The restaurant reviewed last week was Chubby’s Bar & Grill, sometimes called Chubby’s Warehouse Bar & Grill, at 1022 E. Broadway in Alton. If you go, look for the beer tray on the wall advertising Busch Bavarian Beer. That took me back a ways!
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I went to visit a friend in the hospital a few miles away, and while I was there, I looked around for any new restaurants I had not been to yet. I saw a new place that looked like a mixture between a McDonald’s and a Hit ‘n’ Run. There was a drive-up window and plenty of parking. I went in and noticed it was one large room, with five gaming machines and an ATM behind a set of four black-and white screens, ten cold cases with every beverage imaginable, and a serve-yourself beverage bar with cappuccino, coffee, tea and both Pepsi and Coke fountains. Eight wire tables, each seating two, were pushed together to make four square tables in the middle of the floor. Each table had mustard and catsup bottles on it. The cashier’s counter was surrounded by Lotto and scratch-off tickets. The kitchen area stretched across the front of the restaurant, blocked off by an ordering counter with slushie fountains and with a large menu board suspended from the ceiling.
I made a quick visit to the restroom because I had been driving for a while. There was one for men and one for women, both very clean and with everything needed for a restful visit. I had a little trouble with one of the paper towel dispensers, but it seemed to be a temporary problem.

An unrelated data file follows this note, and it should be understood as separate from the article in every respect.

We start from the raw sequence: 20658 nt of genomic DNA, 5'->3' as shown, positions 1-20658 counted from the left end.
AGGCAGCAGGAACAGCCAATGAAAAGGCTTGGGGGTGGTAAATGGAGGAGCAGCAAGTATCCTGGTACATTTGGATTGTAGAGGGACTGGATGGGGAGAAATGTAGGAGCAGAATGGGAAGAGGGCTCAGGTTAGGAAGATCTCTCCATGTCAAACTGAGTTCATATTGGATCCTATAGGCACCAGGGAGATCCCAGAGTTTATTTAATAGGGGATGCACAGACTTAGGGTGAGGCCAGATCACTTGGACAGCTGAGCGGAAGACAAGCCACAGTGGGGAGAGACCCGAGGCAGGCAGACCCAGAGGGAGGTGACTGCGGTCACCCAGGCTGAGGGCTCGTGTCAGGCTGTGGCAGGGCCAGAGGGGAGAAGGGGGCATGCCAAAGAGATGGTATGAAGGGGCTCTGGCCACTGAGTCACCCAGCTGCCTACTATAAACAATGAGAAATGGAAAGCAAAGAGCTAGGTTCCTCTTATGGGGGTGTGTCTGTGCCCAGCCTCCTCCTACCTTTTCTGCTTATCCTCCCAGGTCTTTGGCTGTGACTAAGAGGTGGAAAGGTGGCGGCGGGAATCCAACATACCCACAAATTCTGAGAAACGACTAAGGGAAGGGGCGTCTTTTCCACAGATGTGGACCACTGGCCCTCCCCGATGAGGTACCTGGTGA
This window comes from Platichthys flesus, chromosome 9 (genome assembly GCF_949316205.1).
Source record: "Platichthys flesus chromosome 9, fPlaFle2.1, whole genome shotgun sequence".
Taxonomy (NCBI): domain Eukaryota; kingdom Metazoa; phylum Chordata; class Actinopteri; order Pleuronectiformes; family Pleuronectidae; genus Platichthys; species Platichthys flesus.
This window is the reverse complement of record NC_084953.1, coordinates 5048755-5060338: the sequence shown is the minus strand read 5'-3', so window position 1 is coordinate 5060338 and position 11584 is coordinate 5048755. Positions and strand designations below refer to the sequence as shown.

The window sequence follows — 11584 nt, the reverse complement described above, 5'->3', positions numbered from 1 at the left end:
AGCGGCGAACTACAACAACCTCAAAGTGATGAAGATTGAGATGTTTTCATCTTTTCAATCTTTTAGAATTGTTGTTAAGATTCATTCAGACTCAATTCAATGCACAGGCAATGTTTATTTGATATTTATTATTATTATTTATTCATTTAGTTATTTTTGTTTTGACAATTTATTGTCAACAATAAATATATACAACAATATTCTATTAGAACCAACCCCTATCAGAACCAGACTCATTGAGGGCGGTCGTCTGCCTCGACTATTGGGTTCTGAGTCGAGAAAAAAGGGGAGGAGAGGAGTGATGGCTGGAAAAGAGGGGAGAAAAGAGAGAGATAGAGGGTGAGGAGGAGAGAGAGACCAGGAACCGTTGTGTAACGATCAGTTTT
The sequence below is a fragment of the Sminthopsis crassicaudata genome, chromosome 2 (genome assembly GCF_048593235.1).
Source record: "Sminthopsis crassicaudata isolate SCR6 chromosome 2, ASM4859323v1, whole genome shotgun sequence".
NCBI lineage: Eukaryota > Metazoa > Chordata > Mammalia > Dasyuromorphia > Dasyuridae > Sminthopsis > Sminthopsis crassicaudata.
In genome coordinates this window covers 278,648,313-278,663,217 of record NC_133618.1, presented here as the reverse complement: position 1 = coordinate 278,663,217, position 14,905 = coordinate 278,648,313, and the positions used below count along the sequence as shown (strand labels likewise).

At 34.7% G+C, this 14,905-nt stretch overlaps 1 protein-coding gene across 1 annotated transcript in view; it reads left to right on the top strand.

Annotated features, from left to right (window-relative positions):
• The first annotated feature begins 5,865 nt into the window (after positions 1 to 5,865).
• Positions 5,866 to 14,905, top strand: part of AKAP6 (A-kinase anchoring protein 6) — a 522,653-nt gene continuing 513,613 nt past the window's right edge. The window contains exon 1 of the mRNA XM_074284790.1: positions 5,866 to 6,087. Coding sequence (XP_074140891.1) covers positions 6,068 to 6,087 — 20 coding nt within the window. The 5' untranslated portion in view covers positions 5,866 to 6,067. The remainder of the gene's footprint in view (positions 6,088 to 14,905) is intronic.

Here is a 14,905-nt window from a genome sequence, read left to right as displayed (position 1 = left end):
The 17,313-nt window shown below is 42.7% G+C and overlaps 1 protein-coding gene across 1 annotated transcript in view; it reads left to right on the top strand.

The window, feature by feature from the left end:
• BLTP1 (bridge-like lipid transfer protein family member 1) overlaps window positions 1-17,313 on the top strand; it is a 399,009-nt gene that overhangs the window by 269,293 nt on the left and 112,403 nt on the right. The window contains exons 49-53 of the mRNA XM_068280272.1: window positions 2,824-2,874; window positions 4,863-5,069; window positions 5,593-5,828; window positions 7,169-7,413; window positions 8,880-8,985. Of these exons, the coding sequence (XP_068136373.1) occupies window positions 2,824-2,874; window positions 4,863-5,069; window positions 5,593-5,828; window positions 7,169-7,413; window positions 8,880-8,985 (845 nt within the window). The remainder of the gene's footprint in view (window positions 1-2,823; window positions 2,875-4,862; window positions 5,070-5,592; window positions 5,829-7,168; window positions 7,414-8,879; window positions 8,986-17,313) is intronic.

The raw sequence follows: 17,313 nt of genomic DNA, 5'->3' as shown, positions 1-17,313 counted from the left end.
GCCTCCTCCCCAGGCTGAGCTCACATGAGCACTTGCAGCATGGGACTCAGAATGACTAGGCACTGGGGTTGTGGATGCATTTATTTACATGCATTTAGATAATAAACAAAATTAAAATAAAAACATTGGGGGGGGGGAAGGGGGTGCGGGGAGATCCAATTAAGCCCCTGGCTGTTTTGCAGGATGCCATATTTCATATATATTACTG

Back at the ordering counter, I looked over my options. There were maybe 20 combo meals, including fries and a drink, with prices ranging from $6.75 to $8.95. I chose a gyro, with the fries and drink for $6.75, and a medium-size black cherry fro-yo for $1.90. I paid right away, and requested the frozen yogurt while my gyro was being made. It was delivered immediately, and I couldn’t believe how pretty it was! It looked like a television ad for the perfect ice-cream cone. It was white, with a ribbon of black cherry outlining each curve, and it tasted as good as it looked.
When my gyro arrived, I was in for more surprises. On the menu board, the fries looked like ordinary shoestring fries in a cup, like McDonald’s. What I received, in a basket, was a generous serving of battered fries, so tasty that no catsup was needed. The gyro was too hot to pick up, but I had five or six slices of savory meat in a soft pita, with chopped onions, tomatoes, dill pickle slices, black olive slices, two banana peppers and tzatziki sauce in a little cup. It was marvelous!
I imagined a family, traveling in a station wagon, the kids tired and fretful, arriving at this little oasis. After restroom breaks and washed hands, the family could sit down and enjoy a good meal, while the parents relaxed in the sudden quiet of children eating and not talking. I took a lot of long car rides with my parents when I was a kid, and somewhere like this would have been heaven.
One odd thing — I noticed the cook had a T-shirt with the name of a different restaurant on it. It turns out that this simple restaurant is an offshoot of the other, fancier restaurant in the same town.
Overall – 5 stars
Service – 5 stars
Cleanliness – 5 stars
Food – 5 stars
Can you decide the name and location of this little place? See the next issue of AdVantage News to see if you are correct!
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